Obesity Body Measures for Predicting Chronic Disease
sak2 at cdc.gov
Fri Jan 26 06:33:52 PST 2001
Please pardon the cross-posting.
Below is a CDC press release earlier this month regarding
a report from a CDC-sponsored workshop on the use of
obesity measures for predicting chronic disease.
Public Health Nutritionist
Centers for Disease Control and Prevention
sak2 at cdc.gov
January 9, 2001
Contact: Mary Kay Sones
Obesity Experts Recommend Body Measurements To Predict Chronic Disease
As part of a nationwide effort to address obesity, experts from the Centers
for Disease Control and Prevention (CDC) and their counterparts in 10
countries are recommending the use of body measurements, such as body mass
index (BMI) and waist circumference (WC), to predict mortality and the
development of chronic diseases like type 2 diabetes.
This recommendation, published in a report in the January issue of the
American Journal of Clinical Nutrition, is the result of a CDC-sponsored
workshop on the use of adult anthropometry (body measurement) for public
health and primary health care.
"The data presented by the panel of international experts showed that
cut-off points for body mass index and waist circumference consistently
identify the health risks of excess weight.," said Dr. Frank Vinicor,
director of CDC's diabetes program. "These are simple, inexpensive and
reliable tools for primary care doctors to assess the state of their
patients' health," Vinicor said.
BMI is calculated by dividing weight in kilograms by height in meters
squared. WC adds more health risk information by pointing at body fat
distribution around the abdominal area.
According to the report, researchers suspect that, even though BMI and WC
are scientifically sound predictors of common adult chronic conditions,
primary care physicians have not utilized the guidelines issued by the
National Institutes of Health and World Health Organization to assess and
treat overweight and obesity in adults. In fact, the report points out,
there are no data on how doctors currently assess obesity in their patients.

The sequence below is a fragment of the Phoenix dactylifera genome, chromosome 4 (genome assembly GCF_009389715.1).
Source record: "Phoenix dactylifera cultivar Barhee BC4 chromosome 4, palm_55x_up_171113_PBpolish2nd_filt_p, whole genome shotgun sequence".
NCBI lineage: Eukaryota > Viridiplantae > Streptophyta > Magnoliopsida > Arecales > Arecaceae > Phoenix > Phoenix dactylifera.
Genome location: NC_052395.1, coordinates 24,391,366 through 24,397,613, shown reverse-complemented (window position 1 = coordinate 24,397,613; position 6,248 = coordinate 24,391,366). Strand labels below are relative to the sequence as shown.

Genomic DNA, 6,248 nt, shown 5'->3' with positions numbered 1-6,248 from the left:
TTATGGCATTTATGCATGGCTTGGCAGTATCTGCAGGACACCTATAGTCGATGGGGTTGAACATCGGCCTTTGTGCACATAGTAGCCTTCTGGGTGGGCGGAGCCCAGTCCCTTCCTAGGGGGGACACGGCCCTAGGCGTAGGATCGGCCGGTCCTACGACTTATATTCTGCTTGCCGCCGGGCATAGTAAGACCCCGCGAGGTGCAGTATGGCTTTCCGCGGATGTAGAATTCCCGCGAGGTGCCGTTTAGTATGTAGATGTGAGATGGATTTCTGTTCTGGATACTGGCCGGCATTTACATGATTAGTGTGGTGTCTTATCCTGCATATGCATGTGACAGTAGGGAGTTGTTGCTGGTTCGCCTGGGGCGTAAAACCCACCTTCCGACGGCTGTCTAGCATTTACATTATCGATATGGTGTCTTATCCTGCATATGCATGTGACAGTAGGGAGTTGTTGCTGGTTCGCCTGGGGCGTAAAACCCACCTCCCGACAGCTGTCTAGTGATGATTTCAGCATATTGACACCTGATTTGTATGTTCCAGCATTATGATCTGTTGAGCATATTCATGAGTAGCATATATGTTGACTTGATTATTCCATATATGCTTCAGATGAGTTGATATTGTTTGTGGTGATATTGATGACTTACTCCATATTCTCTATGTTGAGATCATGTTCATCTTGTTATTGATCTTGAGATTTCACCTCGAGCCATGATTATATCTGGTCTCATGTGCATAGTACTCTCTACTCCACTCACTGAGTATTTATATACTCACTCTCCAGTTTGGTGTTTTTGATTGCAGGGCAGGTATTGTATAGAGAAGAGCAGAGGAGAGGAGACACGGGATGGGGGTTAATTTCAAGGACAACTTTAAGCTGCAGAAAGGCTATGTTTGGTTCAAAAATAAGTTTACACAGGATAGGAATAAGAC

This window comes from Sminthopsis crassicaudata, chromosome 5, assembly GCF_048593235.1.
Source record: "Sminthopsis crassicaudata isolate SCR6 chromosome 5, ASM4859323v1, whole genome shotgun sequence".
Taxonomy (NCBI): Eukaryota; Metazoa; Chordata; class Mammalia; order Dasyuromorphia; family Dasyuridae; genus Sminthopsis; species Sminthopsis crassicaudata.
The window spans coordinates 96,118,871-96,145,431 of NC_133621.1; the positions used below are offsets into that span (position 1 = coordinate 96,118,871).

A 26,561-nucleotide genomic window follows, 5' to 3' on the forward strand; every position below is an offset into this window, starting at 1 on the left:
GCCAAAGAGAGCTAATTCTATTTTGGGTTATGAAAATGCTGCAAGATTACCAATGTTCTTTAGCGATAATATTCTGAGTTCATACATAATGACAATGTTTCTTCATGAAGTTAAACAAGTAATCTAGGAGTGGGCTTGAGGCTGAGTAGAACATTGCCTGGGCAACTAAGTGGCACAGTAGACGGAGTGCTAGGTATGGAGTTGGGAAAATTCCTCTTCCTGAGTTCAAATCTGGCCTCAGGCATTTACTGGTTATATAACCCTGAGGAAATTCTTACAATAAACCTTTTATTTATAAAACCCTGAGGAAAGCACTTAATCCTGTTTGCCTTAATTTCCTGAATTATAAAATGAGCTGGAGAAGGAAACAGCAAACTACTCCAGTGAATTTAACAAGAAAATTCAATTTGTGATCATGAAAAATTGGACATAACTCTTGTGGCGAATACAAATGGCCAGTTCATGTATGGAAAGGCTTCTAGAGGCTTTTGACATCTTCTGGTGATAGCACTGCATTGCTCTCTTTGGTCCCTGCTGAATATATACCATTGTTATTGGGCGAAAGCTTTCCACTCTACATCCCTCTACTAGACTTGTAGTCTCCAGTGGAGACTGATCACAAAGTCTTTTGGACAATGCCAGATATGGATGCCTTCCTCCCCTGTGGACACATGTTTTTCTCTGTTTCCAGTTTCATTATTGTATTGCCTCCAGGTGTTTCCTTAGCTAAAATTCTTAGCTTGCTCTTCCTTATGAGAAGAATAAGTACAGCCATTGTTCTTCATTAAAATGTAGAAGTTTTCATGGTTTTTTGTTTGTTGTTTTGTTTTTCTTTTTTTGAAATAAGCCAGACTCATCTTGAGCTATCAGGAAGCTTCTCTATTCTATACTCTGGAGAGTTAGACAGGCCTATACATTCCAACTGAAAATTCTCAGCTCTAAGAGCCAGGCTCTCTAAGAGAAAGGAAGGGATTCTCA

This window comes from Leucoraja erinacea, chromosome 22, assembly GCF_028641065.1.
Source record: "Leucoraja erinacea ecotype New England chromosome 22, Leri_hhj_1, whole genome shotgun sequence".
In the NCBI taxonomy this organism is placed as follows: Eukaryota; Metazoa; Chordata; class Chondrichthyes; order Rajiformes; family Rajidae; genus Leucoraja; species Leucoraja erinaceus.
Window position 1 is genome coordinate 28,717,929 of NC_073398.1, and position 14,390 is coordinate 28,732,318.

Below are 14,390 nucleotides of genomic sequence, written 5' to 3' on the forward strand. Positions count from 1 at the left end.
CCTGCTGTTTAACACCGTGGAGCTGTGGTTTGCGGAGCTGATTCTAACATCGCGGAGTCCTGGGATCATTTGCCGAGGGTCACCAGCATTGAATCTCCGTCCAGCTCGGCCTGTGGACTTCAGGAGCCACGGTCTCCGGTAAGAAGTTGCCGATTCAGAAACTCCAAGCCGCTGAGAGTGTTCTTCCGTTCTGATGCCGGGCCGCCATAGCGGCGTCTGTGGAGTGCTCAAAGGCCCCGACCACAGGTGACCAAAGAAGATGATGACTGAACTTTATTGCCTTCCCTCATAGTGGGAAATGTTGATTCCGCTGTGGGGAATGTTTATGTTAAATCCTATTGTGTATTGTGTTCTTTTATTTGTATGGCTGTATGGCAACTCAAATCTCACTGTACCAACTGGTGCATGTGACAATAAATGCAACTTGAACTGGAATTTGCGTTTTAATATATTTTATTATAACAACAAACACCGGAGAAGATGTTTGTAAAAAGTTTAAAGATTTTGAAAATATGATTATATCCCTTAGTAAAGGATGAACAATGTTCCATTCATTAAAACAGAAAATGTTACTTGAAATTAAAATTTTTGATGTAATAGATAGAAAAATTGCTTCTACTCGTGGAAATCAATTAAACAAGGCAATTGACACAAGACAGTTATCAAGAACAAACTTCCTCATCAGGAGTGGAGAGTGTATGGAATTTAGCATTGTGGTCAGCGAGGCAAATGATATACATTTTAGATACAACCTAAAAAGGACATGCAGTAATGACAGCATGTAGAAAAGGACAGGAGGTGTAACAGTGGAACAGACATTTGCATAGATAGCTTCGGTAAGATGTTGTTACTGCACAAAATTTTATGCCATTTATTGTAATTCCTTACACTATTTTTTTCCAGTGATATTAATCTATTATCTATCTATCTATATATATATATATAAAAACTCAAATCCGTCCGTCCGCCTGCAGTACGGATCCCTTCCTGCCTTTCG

Because a large proportion of the adult population sees a primary care
provider annually, routine monitoring of BMI and WC may provide
opportunities to incorporate prevention into clinical management. Changes in
weight or other body measurements could signal a potential health hazard,
such as type 2 diabetes, and would assist the primary care provider to
target interventions that could reduce the risks.
A recent study by CDC found a 33 percent increase in diabetes in the United
States and the increase was strongly correlated with nationwide increases in
In addition to diabetes, the report suggests that BMI and WC measurements
may also be beneficial in predicting other related health conditions such as
coronary heart disease, arthritis and respiratory problems.
Copies of the meeting report can be obtained by calling the press contact
above. For more information on diabetes and nutrition and physical activity,
visit the following Web sites:
<www.cdc.gov/diabetes/> or <www.cdc.gov/nccdphp/dnpa/>.
The Centers for Disease Control and Prevention (CDC) protects people's
health and safety by preventing and controlling diseases and injuries;
enhances health decisions by providing credible information on critical
health issues; and promotes healthy living through strong partnerships with
local, national and international organizations.
More information about the PHNUTR-L